|"It's time that marketers broke free from the restrictions that are imposed by business language and devised a vocabulary that actually reflects human behaviour..."
Communication: Accountability is not enough
Unlike in marketing, words like 'accountability'. ... this notion imposes on brands a demand for numerical quantification which may simply be neither possible nor desirable - and may risk underestimating significantly a brand's true value.
How do you 'account' for the effect a brand may have on the quality of the people you hire, or on your ability to launch new products?
As with weather forecasting, it seems likely that reliably predicting a brand's future effects may be mathematically impossible.
But to be obsessed with quantifying the results of every area of marketing expenditure is to misunderstand the nature of the marketer's problem.
The finance function in business is uncomfortable with marketing not so much because they think it is ineffective but because it is not congruent with their reductionist, neo-classical economic view of the world.
Our task is not to adopt the bean-counting view of the world, but to point out to bean-counters that their mechanistic models of the world are inadequate
We need a new vocabulary. To adopt the vocabulary of accountancy is too defensive - it is an example of the 'Stockholm Syndrome' where you adopt the phraseology and mindset of your abusers.
As marketers, who should above all believe in the primacy of human psychology over economic models, our task is not to adopt the bean-counting view of the world, but to point out to bean-counters that their mechanistic models of the world are inadequate. We cannot do this if we think and talk like bean-counters ourselves.
A COMMON LANGUAGE
Our current marketing vocabulary does us few favours, either.
||To people trained to respect hard science, the language is indistinguishable from that of flower arranging or astrology. Talking to a finance director about brand iconography is like going to the head surgeon at and suggesting that he 'trust to the healing power of the crystal'.
We need to find inspiration - and a phrasebook - somewhere else. We now have a chance to re-establish intelligent links. With these words and concepts, a few of which are hereunder, we can once again speak truth to power.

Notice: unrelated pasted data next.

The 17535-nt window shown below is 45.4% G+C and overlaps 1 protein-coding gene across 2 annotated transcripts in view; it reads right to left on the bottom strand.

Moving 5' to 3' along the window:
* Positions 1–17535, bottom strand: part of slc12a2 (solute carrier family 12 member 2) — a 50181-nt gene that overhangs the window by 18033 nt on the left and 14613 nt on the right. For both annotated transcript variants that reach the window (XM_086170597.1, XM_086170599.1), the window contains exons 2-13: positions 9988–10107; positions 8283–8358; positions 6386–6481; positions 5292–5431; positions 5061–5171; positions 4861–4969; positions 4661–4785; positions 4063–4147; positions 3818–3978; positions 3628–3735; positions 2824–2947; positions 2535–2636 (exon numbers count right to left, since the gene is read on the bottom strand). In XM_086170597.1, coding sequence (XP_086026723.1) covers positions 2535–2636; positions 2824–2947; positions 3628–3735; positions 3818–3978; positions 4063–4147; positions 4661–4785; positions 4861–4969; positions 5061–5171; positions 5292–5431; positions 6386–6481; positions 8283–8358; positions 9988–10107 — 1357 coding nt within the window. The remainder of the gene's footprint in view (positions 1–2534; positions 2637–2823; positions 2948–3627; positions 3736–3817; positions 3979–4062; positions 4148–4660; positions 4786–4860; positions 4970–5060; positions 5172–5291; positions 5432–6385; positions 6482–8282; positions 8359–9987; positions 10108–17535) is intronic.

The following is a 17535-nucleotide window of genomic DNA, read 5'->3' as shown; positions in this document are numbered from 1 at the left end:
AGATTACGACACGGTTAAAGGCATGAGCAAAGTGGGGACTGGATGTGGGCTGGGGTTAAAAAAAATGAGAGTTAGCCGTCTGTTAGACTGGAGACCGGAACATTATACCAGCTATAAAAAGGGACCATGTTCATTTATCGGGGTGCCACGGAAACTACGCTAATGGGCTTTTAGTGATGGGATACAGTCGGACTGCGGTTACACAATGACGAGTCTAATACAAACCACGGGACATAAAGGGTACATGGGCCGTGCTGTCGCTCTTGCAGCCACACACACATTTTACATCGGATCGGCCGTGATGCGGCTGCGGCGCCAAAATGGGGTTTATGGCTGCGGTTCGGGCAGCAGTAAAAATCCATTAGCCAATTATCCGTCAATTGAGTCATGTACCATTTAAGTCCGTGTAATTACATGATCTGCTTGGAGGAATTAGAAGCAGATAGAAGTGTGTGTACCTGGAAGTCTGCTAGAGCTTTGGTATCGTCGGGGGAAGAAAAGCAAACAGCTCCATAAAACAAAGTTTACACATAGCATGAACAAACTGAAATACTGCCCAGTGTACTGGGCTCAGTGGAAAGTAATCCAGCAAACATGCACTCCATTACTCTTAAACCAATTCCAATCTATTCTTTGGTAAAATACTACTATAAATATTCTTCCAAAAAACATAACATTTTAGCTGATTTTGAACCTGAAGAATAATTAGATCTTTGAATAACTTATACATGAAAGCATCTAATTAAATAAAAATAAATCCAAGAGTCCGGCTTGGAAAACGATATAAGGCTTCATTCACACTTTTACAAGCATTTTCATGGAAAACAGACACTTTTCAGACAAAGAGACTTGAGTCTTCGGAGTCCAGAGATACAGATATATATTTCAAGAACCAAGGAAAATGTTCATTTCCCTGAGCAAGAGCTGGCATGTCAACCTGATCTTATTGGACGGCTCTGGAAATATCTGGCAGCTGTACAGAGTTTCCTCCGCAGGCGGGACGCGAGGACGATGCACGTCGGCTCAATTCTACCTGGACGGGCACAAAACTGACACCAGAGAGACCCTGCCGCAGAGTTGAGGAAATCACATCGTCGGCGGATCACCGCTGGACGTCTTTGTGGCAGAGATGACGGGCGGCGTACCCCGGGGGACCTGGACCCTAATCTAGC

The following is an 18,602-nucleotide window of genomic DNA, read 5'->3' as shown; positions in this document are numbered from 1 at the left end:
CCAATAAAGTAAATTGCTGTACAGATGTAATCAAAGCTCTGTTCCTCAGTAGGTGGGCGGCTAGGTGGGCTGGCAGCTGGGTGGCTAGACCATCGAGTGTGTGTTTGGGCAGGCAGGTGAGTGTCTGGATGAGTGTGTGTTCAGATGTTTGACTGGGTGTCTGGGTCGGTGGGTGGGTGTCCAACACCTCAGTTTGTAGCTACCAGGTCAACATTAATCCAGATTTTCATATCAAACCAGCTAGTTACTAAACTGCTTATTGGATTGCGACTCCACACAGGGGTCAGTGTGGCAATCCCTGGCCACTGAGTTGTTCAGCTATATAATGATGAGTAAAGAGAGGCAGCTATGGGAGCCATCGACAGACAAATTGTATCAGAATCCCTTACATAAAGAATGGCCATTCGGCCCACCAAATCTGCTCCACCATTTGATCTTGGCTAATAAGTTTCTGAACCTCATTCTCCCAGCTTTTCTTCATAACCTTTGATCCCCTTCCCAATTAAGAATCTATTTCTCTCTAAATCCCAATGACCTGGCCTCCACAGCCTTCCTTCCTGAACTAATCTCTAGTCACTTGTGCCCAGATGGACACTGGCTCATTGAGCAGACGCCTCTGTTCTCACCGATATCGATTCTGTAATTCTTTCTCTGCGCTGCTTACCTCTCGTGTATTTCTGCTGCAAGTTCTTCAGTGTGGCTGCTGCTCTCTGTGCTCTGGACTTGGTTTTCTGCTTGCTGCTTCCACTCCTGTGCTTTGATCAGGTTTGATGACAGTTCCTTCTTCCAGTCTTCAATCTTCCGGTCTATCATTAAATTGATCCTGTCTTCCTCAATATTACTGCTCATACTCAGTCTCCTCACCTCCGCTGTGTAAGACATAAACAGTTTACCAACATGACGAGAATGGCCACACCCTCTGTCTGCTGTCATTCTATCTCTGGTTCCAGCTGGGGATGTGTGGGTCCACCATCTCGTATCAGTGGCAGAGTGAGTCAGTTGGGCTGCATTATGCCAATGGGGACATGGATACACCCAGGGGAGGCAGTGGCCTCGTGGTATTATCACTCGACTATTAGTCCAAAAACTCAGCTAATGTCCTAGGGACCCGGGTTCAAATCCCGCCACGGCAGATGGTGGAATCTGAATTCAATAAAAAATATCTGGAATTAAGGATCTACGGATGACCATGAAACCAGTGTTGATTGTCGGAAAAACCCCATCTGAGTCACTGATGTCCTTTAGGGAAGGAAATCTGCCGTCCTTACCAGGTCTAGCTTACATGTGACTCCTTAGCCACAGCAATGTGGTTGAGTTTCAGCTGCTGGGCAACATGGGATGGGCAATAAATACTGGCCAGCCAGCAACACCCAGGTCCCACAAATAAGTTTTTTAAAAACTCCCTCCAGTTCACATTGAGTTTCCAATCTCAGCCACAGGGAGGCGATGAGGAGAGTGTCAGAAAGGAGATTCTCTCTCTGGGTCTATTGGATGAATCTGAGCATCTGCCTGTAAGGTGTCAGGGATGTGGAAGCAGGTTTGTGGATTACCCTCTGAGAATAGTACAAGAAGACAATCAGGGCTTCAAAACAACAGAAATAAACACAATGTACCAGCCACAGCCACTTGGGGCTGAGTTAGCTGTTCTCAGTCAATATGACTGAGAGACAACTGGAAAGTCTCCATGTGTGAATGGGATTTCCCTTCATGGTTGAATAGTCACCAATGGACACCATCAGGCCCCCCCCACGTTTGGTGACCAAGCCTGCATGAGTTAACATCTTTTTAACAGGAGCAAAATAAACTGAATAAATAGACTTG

Signalling is a vastly more useful phrase than 'messaging' or 'proposition' or suchlike as it carries with it the understanding that businesses communicate a great deal about themselves even when they are not intentionally communicating.
It encompasses the idea that actions and behaviours may often convey more information than words.
Brand expenditure is a form of signalling. The fact that you are prepared to put money into your product up front suggests you have faith in it. Moreover, by investing in a reputation, you have something valuable to lose by not dealing squarely with your customers.
Creativity is a way of signalling intelligence and ability. The vital component of meaningful signalling is that it is expensive and/or difficult to do. It is the time or money invested in the message that makes it a mark of commitment, not just an empty claim.
› Information asymmetry:
Information asymmetry makes signalling necessary. It is so ludicrous when economists object to brands because they are 'barriers to entry'.
They are indeed barriers to entry, which is precisely why consumers value them so highly.
A brand reputation is difficult and expensive to acquire... if it was cheap and easy, they would be meaningless.
› Loss aversion:
There is a huge element of trust and a leap of faith in virtually every purchase we make - which is why we are so desperate to find, and willing to pay a premium for - any signals of reassurance. Research by behavioural economists indicates that, when we hand over the cash, fear is roughly twice as powerful an emotion as hope.